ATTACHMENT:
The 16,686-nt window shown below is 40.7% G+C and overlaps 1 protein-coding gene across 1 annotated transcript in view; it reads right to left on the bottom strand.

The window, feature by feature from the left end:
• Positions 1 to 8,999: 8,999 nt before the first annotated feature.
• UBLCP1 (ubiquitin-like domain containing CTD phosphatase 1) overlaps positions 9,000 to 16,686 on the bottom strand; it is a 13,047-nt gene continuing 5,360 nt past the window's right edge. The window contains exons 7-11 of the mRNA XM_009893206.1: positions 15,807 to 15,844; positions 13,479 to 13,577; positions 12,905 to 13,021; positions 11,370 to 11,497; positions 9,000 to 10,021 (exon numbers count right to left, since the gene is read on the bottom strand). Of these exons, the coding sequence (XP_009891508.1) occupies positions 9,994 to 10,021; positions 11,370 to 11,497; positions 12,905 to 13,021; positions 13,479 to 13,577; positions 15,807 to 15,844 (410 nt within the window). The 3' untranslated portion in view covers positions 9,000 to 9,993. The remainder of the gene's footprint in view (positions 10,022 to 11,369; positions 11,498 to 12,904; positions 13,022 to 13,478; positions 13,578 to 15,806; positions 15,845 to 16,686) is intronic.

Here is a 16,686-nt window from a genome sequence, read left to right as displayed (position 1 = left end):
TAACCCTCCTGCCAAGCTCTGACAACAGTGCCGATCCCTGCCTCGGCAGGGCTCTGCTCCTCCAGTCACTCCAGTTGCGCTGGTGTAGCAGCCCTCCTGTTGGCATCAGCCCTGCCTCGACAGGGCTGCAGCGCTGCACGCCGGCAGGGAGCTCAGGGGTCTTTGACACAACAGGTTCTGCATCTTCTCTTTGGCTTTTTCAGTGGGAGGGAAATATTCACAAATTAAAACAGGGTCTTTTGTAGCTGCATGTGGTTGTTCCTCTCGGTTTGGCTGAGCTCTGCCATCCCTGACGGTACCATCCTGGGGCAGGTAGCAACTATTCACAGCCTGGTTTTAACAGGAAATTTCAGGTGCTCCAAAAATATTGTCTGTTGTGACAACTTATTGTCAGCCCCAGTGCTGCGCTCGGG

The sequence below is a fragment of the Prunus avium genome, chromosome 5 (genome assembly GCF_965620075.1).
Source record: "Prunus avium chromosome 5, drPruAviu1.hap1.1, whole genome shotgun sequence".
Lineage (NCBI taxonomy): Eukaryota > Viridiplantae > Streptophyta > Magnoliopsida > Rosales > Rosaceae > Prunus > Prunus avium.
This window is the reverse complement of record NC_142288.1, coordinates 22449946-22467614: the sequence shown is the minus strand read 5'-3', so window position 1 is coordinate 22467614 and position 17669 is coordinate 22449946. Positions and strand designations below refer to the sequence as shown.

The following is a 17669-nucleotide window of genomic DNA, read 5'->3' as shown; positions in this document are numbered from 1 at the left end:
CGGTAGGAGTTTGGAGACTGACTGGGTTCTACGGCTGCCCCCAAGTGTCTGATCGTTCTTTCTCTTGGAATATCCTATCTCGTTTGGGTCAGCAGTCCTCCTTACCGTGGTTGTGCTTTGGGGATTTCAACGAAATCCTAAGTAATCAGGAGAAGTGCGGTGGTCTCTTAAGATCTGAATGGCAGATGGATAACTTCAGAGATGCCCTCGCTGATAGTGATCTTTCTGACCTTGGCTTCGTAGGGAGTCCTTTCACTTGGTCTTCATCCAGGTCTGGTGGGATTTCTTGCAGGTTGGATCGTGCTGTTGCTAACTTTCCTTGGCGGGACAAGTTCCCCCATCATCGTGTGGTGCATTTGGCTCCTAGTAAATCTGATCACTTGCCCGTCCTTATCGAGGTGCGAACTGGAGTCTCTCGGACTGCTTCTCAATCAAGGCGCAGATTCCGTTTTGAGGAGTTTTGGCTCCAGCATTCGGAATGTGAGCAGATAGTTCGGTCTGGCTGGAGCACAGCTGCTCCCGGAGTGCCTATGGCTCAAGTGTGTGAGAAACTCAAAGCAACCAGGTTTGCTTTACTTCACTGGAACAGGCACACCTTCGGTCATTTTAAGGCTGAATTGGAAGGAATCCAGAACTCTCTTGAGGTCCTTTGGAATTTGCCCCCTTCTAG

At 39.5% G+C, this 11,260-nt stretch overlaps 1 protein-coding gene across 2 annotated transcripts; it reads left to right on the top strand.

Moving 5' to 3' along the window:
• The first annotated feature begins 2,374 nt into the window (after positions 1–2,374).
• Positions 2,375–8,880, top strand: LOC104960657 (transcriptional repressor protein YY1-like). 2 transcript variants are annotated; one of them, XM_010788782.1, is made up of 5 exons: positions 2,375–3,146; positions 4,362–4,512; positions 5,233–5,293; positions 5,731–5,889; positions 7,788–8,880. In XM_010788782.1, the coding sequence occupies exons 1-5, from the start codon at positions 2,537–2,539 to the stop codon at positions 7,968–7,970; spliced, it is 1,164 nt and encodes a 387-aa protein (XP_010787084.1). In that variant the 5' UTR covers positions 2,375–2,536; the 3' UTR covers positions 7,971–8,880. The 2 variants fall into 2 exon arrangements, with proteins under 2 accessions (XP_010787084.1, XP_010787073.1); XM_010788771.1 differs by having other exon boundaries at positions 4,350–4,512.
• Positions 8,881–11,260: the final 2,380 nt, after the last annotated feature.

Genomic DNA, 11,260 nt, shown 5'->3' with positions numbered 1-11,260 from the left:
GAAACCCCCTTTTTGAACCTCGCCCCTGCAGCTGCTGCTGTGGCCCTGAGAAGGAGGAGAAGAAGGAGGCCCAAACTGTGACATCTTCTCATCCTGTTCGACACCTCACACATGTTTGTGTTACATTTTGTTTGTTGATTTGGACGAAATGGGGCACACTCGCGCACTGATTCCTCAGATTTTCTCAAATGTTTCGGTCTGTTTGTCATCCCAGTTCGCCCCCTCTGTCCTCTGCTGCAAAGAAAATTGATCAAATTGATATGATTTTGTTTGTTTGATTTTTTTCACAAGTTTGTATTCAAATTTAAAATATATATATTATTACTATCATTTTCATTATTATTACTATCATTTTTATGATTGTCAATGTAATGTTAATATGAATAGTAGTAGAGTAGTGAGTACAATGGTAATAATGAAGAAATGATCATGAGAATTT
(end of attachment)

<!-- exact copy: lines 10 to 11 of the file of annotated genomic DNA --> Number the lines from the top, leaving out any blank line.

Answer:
This window is the reverse complement of record NC_142288.1, coordinates 22449946-22467614: the sequence shown is the minus strand read 5'-3', so window position 1 is coordinate 22467614 and position 17669 is coordinate 22449946. Positions and strand designations below refer to the sequence as shown.

The following is a 17669-nucleotide window of genomic DNA, read 5'->3' as shown; positions in this document are numbered from 1 at the left end: